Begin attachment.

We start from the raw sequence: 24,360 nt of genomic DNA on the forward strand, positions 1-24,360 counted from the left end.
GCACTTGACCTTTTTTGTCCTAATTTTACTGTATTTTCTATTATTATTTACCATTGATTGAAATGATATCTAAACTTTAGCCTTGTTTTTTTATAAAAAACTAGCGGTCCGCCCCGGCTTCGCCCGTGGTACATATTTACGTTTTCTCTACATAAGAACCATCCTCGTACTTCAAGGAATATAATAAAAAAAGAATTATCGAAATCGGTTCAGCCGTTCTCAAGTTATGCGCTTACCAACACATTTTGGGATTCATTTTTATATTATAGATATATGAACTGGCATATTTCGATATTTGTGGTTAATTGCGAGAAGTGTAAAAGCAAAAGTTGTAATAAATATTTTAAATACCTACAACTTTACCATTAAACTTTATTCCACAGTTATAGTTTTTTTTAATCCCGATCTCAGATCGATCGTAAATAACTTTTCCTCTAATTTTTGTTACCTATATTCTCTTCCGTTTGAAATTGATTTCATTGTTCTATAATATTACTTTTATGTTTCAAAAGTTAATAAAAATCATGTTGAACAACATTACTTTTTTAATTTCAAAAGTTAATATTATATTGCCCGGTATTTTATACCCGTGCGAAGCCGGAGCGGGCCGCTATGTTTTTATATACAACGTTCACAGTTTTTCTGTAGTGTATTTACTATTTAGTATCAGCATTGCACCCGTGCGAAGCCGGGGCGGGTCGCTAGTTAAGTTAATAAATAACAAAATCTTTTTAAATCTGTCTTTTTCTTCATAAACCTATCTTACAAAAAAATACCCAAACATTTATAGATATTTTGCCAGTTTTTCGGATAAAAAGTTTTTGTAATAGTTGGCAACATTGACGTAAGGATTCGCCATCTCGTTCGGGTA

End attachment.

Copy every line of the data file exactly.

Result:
We start from the raw sequence: 24,360 nt of genomic DNA on the forward strand, positions 1-24,360 counted from the left end.
GCACTTGACCTTTTTTGTCCTAATTTTACTGTATTTTCTATTATTATTTACCATTGATTGAAATGATATCTAAACTTTAGCCTTGTTTTTTTATAAAAAACTAGCGGTCCGCCCCGGCTTCGCCCGTGGTACATATTTACGTTTTCTCTACATAAGAACCATCCTCGTACTTCAAGGAATATAATAAAAAAAGAATTATCGAAATCGGTTCAGCCGTTCTCAAGTTATGCGCTTACCAACACATTTTGGGATTCATTTTTATATTATAGATATATGAACTGGCATATTTCGATATTTGTGGTTAATTGCGAGAAGTGTAAAAGCAAAAGTTGTAATAAATATTTTAAATACCTACAACTTTACCATTAAACTTTATTCCACAGTTATAGTTTTTTTTAATCCCGATCTCAGATCGATCGTAAATAACTTTTCCTCTAATTTTTGTTACCTATATTCTCTTCCGTTTGAAATTGATTTCATTGTTCTATAATATTACTTTTATGTTTCAAAAGTTAATAAAAATCATGTTGAACAACATTACTTTTTTAATTTCAAAAGTTAATATTATATTGCCCGGTATTTTATACCCGTGCGAAGCCGGAGCGGGCCGCTATGTTTTTATATACAACGTTCACAGTTTTTCTGTAGTGTATTTACTATTTAGTATCAGCATTGCACCCGTGCGAAGCCGGGGCGGGTCGCTAGTTAAGTTAATAAATAACAAAATCTTTTTAAATCTGTCTTTTTCTTCATAAACCTATCTTACAAAAAAATACCCAAACATTTATAGATATTTTGCCAGTTTTTCGGATAAAAAGTTTTTGTAATAGTTGGCAACATTGACGTAAGGATTCGCCATCTCGTTCGGGTA